In the Shadow of Violence, it’s the Right vs the Right in Guatemalan Election

Amid an alarming rate of criminal violence, Guatemalans head to the polls on November 6th to elect a new president in a contest that bucks the leftward trend of Latin American politics. Sunday’s run-off election pits ex-General Otto Perez Molina against populist businessman Manuel Baldizón. Neither candidate represents the Unidad Nacional de la Esperanza (UNE), the center-left ruling party of President Álvaro Colom, who is limited to a single term under the constitution. It’s the Right vs. the Right in Guatemala.

The UNE’s chosen candidate was the first lady, Sandra Torres. But the constitution also forbids close relatives of sitting presidents from running for the executive office. In a bid to circumvent this restriction, Torres divorced President Colom in the spring just as her presidential campaign was getting underway. However, the Constitutional Court ruled in August that she was nevertheless ineligible due to her past relationship with the president. As a result, for the first time since the end of the military dictatorship in 1985, the ruling party will not have a candidate on the final ballot.

Yet, it is not the old ideological divide that provides the most important backdrop to this election. Rather, it is the level of criminal violence that has overtaken the country. The World Bank’s 2011 World Development Report shows that the rate of violent death in Guatemala is higher now than it was during the country’s long and bloody civil war, which ended in 1996. This violence is largely the result of increased drug trafficking in the region, as Guatemala lies on the principle route between South American supply and North American demand. Most recently, the violence has been spurred on by the presence of the notoriously murderous Zetas, a criminal gang from Mexico. However, the drug violence is by no means exclusively an externally driven affair; according to InsightCrime, local, long-established criminal families are major players in their own right.

The Guatemalan government has begun to make a concerted effort to stem the tide of violence. Reform-minded Attorney General Claudia Paz y Paz has stepped up prosecutions, making several high-profile arrests over the summer. Noted human rights activist, Helen Mack, was appointed to direct a comprehensive police reform commission. And the mandate of the United Nations-authorized International Commission Against Impunity in Guatemala (CICIG) has been extended through 2013, allowing it to continue to assist domestic institutions in the investigation and prosecution of illegal armed groups. A recent Crisis Group report found that while CICIG had indeed achieved a number of notable short-term successes, including the appointment of Paz y Paz, there remained a considerable amount of resistance to its work among some entrenched interests in Guatemala, and much work remains to be done.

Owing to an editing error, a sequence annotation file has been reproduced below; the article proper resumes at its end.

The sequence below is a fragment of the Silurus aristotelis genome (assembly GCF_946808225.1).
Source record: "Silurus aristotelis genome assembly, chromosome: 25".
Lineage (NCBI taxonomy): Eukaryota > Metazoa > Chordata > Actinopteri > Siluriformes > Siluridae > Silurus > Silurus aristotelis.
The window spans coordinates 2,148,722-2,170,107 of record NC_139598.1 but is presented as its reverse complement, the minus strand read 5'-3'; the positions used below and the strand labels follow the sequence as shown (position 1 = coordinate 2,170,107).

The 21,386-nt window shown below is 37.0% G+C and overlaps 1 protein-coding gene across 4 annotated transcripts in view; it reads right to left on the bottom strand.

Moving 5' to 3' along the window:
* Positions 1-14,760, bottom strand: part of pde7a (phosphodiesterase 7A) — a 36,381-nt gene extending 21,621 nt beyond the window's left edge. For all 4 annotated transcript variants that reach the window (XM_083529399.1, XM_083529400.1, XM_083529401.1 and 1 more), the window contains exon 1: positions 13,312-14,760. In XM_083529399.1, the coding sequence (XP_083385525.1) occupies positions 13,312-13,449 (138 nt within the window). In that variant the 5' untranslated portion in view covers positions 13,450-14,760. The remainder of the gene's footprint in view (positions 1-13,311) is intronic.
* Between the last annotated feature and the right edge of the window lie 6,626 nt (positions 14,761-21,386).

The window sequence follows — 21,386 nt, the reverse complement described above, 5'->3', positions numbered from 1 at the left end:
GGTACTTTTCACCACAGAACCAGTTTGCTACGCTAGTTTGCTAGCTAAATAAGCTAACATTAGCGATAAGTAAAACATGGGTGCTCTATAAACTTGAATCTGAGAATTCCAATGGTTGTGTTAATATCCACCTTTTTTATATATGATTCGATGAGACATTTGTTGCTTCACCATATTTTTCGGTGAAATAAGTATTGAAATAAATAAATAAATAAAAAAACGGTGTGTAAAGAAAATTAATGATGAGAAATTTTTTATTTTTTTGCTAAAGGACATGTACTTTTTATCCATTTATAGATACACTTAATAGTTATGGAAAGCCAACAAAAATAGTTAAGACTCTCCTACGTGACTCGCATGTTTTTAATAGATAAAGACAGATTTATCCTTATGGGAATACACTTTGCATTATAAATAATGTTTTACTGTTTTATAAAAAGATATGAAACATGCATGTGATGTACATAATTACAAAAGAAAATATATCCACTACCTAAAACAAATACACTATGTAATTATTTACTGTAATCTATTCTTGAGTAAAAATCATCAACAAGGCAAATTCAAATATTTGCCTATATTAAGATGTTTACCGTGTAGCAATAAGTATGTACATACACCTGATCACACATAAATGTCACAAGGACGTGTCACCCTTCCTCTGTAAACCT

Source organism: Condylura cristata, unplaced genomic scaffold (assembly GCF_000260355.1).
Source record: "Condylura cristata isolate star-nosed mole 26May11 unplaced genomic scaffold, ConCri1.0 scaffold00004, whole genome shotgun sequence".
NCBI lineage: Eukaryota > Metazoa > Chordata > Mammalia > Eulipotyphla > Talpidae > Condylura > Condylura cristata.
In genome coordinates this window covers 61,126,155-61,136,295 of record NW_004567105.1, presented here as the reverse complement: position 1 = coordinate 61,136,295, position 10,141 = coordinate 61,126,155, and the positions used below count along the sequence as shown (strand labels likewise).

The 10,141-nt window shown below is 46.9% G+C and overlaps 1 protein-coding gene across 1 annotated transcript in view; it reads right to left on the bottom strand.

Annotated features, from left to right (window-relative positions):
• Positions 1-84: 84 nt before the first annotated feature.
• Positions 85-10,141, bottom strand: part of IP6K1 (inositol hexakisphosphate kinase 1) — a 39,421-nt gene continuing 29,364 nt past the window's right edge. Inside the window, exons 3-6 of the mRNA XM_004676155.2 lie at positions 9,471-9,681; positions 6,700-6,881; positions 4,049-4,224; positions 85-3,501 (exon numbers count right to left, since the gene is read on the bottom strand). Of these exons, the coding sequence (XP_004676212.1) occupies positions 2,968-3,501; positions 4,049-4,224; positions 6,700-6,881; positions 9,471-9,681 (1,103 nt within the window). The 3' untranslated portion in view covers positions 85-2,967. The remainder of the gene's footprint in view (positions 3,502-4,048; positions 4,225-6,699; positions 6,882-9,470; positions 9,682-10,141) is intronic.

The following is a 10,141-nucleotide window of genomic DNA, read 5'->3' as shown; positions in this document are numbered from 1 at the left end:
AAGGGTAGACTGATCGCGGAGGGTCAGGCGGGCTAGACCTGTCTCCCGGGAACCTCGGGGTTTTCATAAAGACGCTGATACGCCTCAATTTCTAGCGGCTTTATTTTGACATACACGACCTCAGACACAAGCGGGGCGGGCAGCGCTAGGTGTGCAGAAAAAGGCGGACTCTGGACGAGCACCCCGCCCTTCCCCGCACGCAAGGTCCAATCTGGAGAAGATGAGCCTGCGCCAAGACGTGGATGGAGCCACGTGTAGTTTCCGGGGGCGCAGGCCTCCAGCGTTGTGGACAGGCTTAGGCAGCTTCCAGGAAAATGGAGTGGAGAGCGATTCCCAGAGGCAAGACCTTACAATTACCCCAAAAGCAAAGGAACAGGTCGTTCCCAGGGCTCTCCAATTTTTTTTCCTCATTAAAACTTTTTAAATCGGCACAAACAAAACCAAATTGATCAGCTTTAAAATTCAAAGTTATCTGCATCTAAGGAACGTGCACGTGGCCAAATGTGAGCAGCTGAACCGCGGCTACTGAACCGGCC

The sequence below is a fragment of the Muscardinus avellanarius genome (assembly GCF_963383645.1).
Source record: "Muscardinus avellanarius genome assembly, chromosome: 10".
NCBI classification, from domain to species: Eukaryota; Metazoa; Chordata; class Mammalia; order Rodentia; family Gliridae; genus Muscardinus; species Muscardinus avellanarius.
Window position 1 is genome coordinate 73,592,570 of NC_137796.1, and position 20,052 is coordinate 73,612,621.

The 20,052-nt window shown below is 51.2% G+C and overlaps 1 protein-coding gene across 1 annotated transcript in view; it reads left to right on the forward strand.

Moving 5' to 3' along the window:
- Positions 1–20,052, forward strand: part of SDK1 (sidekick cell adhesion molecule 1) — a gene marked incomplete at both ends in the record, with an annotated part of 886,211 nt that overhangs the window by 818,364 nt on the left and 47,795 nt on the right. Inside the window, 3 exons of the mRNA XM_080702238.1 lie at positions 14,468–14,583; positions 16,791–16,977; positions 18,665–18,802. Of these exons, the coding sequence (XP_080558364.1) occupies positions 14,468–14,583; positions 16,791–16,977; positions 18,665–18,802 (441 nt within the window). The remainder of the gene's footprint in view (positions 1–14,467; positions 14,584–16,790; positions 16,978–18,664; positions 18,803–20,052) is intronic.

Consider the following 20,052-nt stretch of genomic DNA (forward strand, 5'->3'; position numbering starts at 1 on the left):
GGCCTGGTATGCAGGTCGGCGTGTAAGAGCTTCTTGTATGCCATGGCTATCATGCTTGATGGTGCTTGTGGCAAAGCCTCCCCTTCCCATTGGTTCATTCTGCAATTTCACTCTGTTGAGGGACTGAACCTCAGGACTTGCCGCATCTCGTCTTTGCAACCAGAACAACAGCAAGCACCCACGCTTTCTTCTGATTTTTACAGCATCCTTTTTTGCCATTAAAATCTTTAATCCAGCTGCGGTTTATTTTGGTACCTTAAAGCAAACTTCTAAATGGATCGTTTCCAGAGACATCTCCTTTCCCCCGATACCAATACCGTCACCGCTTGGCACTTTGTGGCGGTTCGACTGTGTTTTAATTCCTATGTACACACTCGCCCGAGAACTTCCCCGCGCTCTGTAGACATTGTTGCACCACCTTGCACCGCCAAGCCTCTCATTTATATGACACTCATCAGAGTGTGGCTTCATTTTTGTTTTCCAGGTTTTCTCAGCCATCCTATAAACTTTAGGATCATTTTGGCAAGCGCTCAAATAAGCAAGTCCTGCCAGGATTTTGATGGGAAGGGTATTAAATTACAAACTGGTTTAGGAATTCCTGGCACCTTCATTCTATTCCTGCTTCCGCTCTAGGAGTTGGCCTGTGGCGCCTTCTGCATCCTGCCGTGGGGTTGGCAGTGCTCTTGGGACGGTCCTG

Both candidates have promised a vigorous response to the violence.  General Perez campaigns under his Partido Patriota party’s iconic logo of a clenched fist and a call for a hard-hand approach, or mano dura. For his part, Mr. Baldizón, founder of the LIDER party,  has called for a reinstitution of the death penalty and pledged to begin applying it immediately upon taking office.  But it is not clear that either candidate would be the ideal person to institute the kind of comprehensive rule-of-law reform that would be necessary to confront the levels of criminality and corruption currently penetrating Guatemalan society. General Perez has been accused of human rights abuses, dating from his time as head of military intelligence during the civil war. Meanwhile, Mr. Baldizón was accused of financial irregularities while he was a congressman and is suspected by some of having potential ties to narcotraffickers in his native El Petén, a particularly underdeveloped region overrun by organized crime.

In the final week of campaigning, local polls have General Perez well ahead, with an eight to ten point lead. He almost defeated Álvaro Colom in the 2007 presidential election and handily won the most votes in the first round in September. So there is a sense that Otto Perez’s time has come.

However, a Baldizón victory should not be ruled out. The polls did not prove entirely accurate during the first round of voting. And he has since gained the support of a key national association of indigenous groups (CONIC), which is no small detail in a country whose population is over 50 percent indigenous. On the other hand, the Supreme Electoral Tribunal (TSE) has removed a number of rural voting sites, a move it deemed necessary because of possible electoral violence, but one which could restrict voting access for many indigenous communities.

Thus, General Perez remains the front runner and is likely to win. What would an Otto Perez presidency look like? He publicly supports CICIG and has promised greater transparency, police reform, and the prosecution of members of the current government for corruption. But his clear emphasis is on a hard military and police response to rising criminal violence. If the clenched fist of the ex-General is not tempered by the open hand of justice and the rule of law, the prospects for long-term peace and security are slim.

Photo credit: Electoral Reform International Services



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